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Tuesday, 6 June 2017

Is online campaigning by political parties breaking data protection laws?



As the general election campaigning enters its final week, there is growing concern about the way political parties are using online campaigning to target voters. Questions have been raised about whether parties have been sufficiently transparent when targeting adverts at voters based on data held by social media networks including Facebook.

In an interview on BBC News this week, our Principal, Stephanie Pritchett, homed in on the issue at the heart of the debate: “If you’re collecting information, whether it’s through your social media channels or through party members directly … it comes back to this transparency point: you have to be clear with people where you got the information from and what you’re planning to do with that information.

Large-scale digital electioneering was first used in the USA in 2008, for Barack Obama’s presidential campaign, and has grown since. For the current general election, the Conservative and Labour parties are understood to be spending £1 million each on their social media campaigns, focusing mainly on Facebook. These campaigns involve using third-party data to carry out profiling, and then targeting individuals by using analytics, which are regarded as relatively privacy-intrusive methods. The onus will be on the political parties to justify their methods and show that they are protecting the rights of the individuals whom they are profiling.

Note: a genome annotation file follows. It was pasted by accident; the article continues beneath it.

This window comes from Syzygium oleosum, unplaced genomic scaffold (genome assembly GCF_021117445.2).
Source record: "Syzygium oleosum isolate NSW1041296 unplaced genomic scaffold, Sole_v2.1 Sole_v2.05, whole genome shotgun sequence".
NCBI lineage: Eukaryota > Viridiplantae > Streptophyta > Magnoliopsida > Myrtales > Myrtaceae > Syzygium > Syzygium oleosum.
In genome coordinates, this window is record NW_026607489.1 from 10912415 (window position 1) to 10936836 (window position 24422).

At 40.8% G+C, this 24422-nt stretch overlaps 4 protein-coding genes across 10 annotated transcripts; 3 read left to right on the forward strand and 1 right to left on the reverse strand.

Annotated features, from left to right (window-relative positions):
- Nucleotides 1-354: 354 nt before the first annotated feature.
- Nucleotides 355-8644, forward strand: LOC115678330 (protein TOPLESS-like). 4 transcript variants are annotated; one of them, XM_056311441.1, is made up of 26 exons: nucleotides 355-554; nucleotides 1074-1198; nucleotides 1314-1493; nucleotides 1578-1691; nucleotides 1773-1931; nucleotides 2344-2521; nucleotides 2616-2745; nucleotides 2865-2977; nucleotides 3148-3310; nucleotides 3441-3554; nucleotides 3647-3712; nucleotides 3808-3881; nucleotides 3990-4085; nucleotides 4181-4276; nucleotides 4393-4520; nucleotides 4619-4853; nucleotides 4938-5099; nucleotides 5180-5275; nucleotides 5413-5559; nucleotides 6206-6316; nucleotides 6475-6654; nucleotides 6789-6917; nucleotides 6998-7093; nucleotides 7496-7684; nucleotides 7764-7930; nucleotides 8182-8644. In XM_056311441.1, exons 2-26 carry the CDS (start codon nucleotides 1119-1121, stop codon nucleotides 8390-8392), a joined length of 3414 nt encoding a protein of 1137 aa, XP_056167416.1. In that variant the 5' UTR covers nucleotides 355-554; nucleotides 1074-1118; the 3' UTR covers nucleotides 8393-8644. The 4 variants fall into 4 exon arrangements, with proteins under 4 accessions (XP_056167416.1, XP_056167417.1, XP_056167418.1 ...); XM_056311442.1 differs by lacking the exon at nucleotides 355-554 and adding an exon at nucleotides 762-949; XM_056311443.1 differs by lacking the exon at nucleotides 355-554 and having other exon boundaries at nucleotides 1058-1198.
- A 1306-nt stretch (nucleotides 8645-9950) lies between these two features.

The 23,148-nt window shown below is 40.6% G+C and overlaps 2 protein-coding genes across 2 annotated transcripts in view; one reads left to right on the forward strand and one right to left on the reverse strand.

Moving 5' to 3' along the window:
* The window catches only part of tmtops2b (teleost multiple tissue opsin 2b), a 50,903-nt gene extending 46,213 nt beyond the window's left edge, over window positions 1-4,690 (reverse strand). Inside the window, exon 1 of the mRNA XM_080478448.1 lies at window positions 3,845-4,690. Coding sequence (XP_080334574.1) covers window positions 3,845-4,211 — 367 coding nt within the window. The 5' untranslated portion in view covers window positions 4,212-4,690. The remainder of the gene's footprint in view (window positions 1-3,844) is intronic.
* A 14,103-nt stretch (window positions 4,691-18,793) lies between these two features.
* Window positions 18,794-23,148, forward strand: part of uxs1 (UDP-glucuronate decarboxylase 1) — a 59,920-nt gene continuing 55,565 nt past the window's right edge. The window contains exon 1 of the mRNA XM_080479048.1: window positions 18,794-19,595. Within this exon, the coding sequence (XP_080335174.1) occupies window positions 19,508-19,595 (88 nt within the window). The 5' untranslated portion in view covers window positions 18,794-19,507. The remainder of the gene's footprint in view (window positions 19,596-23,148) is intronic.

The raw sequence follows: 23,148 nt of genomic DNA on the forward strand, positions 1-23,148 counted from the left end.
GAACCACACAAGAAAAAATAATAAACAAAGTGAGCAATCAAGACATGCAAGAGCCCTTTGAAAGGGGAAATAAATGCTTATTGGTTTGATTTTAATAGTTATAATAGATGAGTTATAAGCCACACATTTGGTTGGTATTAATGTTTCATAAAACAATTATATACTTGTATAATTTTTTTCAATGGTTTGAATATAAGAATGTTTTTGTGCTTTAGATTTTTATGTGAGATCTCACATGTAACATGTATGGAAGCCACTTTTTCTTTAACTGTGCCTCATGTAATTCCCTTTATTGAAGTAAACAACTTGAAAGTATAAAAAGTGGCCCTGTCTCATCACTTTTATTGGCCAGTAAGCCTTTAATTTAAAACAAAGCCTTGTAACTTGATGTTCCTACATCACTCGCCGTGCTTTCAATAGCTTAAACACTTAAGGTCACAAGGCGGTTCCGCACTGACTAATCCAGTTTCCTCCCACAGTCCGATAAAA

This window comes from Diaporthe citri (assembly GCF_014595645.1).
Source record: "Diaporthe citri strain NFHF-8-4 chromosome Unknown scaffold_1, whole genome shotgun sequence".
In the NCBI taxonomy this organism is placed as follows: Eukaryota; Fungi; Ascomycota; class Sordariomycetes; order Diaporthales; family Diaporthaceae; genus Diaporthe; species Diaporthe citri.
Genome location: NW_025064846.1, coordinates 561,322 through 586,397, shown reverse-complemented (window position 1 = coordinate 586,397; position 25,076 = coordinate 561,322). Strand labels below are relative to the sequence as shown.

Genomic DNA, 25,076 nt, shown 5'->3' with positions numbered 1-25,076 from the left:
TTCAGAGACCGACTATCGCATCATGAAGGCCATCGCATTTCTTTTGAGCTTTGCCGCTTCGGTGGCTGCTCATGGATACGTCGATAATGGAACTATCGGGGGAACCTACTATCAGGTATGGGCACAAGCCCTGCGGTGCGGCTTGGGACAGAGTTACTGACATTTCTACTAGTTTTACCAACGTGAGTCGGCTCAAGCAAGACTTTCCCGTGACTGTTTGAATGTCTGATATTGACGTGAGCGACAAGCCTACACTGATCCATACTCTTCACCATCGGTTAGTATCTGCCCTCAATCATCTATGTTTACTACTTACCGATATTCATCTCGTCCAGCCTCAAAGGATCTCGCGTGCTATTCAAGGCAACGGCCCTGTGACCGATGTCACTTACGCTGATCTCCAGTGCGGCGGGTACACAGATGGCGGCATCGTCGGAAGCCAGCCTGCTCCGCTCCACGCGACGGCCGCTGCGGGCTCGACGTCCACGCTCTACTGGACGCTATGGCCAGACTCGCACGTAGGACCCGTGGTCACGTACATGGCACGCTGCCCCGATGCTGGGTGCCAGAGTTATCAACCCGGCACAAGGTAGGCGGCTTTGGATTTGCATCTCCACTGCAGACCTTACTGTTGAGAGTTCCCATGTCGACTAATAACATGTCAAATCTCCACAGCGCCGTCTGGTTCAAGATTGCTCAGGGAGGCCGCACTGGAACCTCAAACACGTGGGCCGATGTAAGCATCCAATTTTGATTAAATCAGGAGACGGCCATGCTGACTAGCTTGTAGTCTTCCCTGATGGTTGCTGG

If they are found to be breaking the rules, the political parties and social media networks could face fines of up to £500,000. The Information Commissioner, Elizabeth Denham, has already announced an investigation into the use of data analytics for political purposes, saying, “the level of awareness among the public about how data analytics works, and how their personal data is collected, shared and used through such tools, is low … these tools have a significant potential impact on individuals’ privacy. It is important that there is greater and genuine transparency about the use of such techniques to ensure that people have control over their own data and the law is upheld.

Update (27 June 2017): A Channel 4 News investigation has since found that the Conservative Party contracted a secret call centre during the election campaign that may have broken data protection and election laws. The investigation claimed that, on the day of the election itself, call centre employees contacted voters in marginal constituencies to promote individual candidates, which may be a breach of electoral law. In response to this, the ICO issued a statement, saying, The Information Commissioner reminded campaigners from political parties of their obligations around direct marketing at the beginning of the election campaign. Where we find they haven’t followed the law we will act. We will be asking the Conservative Party about the marketing campaigns conducted from this call centre.

If you have any questions about how data protection laws might affect your organisation, please don’t hesitate to contact Pritchetts for advice and support.

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